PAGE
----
What is a company to do when an employee cannot access his place of work? In the 2017 case of Kingston Wharves v the Industrial Disputes Tribunal and another, the Court ruled that the necessity of an employee to obtain an access pass from a third party to enter his place of work is tantamount to a job requirement and should properly be a term in the employee’s contract of employment if the contract is to be frustrated for revocation of the access pass. The Court went on to say that where the revocation of an employee’s access pass is foreseeable and the employee is not at fault, the employer should put measures in place to adequately deal with the situation.
In the Kingston Wharves case, the worker had been employed by Kingston Wharves from 1995. In 2005 the Port Authority of Jamaica, the statutory body with responsibility for safety and regulation of persons using the ports, implemented a requirement whereby employees of its clients, such as Kingston Wharves, were required to be issued with a port identification pass without which the employee would not be able to lawfully access his place of work. The access pass was never expressly included in the employee’s contract of employment as a job requirement and the employer was not the one who caused the employee’s access pass to be canceled. The Industrial Disputes Tribunal (IDT) ordered that the worker should be reinstated in his job with 18 months pay or, in lieu of reinstatement, 36 months pay. The Kingston Wharves sought to quash the IDT’s decision by an application to the Court for judicial review. One of the reasons advanced by the employer was that the contract of employment was frustrated since the revocation of the employee’s access pass rendered him incapable of performing the work he was employed to do. The Court ruled that the company was precluded from invoking frustration.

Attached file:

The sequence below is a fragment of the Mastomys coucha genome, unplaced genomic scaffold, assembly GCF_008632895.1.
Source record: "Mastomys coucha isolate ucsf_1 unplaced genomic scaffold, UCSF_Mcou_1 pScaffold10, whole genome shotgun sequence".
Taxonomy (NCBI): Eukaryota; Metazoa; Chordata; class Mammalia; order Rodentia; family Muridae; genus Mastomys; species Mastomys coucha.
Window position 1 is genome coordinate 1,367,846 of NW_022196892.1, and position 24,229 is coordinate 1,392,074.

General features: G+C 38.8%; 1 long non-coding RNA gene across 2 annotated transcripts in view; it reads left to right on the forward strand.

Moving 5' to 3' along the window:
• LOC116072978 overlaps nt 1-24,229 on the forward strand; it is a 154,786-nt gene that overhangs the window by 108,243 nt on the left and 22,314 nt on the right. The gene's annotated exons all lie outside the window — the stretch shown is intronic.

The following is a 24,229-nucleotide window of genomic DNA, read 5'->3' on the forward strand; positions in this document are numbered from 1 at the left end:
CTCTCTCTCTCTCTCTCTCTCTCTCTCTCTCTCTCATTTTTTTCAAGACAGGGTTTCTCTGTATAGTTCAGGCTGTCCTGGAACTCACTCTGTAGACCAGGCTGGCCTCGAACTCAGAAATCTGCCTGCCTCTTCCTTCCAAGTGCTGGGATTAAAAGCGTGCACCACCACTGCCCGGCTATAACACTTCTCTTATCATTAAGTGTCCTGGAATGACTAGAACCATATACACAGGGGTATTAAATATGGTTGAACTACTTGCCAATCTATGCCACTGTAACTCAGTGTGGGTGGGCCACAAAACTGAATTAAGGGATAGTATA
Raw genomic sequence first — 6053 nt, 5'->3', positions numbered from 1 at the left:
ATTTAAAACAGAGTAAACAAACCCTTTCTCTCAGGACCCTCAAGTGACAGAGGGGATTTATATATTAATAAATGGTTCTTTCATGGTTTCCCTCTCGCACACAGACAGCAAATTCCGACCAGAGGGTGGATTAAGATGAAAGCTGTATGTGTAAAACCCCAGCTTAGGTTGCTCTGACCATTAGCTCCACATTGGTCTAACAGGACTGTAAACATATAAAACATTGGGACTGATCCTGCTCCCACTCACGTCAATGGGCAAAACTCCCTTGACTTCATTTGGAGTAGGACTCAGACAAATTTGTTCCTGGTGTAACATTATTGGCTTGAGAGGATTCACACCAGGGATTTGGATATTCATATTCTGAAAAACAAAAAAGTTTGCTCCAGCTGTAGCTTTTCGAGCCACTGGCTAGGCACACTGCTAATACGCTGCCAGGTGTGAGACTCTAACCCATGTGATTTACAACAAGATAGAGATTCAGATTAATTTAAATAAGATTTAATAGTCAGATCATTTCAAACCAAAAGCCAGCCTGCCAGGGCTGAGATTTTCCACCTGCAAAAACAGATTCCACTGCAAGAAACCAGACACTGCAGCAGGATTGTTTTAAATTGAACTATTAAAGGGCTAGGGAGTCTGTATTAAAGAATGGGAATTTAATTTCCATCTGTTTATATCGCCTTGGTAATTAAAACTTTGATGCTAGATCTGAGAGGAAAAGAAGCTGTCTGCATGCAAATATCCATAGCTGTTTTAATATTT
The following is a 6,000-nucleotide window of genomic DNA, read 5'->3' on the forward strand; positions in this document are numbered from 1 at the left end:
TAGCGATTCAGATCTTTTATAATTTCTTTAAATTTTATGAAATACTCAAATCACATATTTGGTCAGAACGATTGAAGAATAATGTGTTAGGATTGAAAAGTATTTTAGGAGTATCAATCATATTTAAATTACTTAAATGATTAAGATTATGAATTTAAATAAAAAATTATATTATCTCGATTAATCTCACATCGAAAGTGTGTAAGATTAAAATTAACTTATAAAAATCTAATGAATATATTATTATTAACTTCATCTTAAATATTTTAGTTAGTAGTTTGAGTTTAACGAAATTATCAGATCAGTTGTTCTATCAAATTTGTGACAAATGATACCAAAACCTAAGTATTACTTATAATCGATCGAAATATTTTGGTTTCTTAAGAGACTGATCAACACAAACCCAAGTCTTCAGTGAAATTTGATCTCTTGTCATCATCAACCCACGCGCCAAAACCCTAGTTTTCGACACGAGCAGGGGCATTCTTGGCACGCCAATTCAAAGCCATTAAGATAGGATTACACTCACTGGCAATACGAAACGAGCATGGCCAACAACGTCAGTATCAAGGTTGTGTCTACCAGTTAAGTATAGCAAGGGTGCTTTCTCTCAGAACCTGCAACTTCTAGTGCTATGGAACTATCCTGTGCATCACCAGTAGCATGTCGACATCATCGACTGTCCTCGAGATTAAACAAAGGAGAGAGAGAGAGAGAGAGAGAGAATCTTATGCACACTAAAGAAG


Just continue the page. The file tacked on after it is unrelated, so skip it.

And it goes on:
Understandably, employers will be frustrated by a decision like this since it seems as if the company was caught between the proverbial rock and a hard place. Before you start to pull out hair strands in frustration, let us examine the lessons to be learned from the Court’s decision.
First, take the Court’s advice and add the need for an access pass to the contract of employment as a job requirement, even in instances where the requirement for an access pass developed subsequent to the start of the employment relationship. In the case before the Court, the employee was engaged by his employer before there was a need for an access pass to enter his place of employment. The Court suggested that a reasonable employer would have expressly required the worker to have the access pass as a job requirement. Where the need for an access pass becomes a job requirement, the term goes to the root of the contract of employment and any breach thereof may repudiate the contract of employment.
The Court also suggested that the employer could have taken steps to assist the employee in respect of accessing any appeal procedure available with respect to the revocation of the access pass. The Court’s position begs the question of who has the duty to appeal the revocation. To what extent should the company involve itself in such a process, especially in circumstances where the employee is represented by a trade union? Would this apply to the case of a driver whose licence has been suspended by law? What about a security guard whose firearm licence is suspended or revoked by the Firearm Licensing Authority? A frustrated employer may go so far as to say that the imposition of such a duty on the employer offends the very nature of freedom to contract. However, the law gives recognition to the employee’s need to be secure in his employment. The employer has a duty to provide continuity of employment, insofar as it is in line with operational efficiency.
That said, there is another award by the IDT in similar circumstances that went the other way. This decision might therefore have turned on its own facts.
Frustration may be mounting for those who feel situations like these are unfair to employers. This is why it is important for companies to strengthen their contracts of employment. You do not want to run the risk of being liable to pay 36 months salary for doing what you consider to be the right thing.
Jahmar Clarke is an Associate at Myers, Fletcher & Gordon and is a member of the Litigation Department. He may be contacted at email@example.com or www.myersfletcher.com. This article is for general information purposes only and does not constitute legal advice.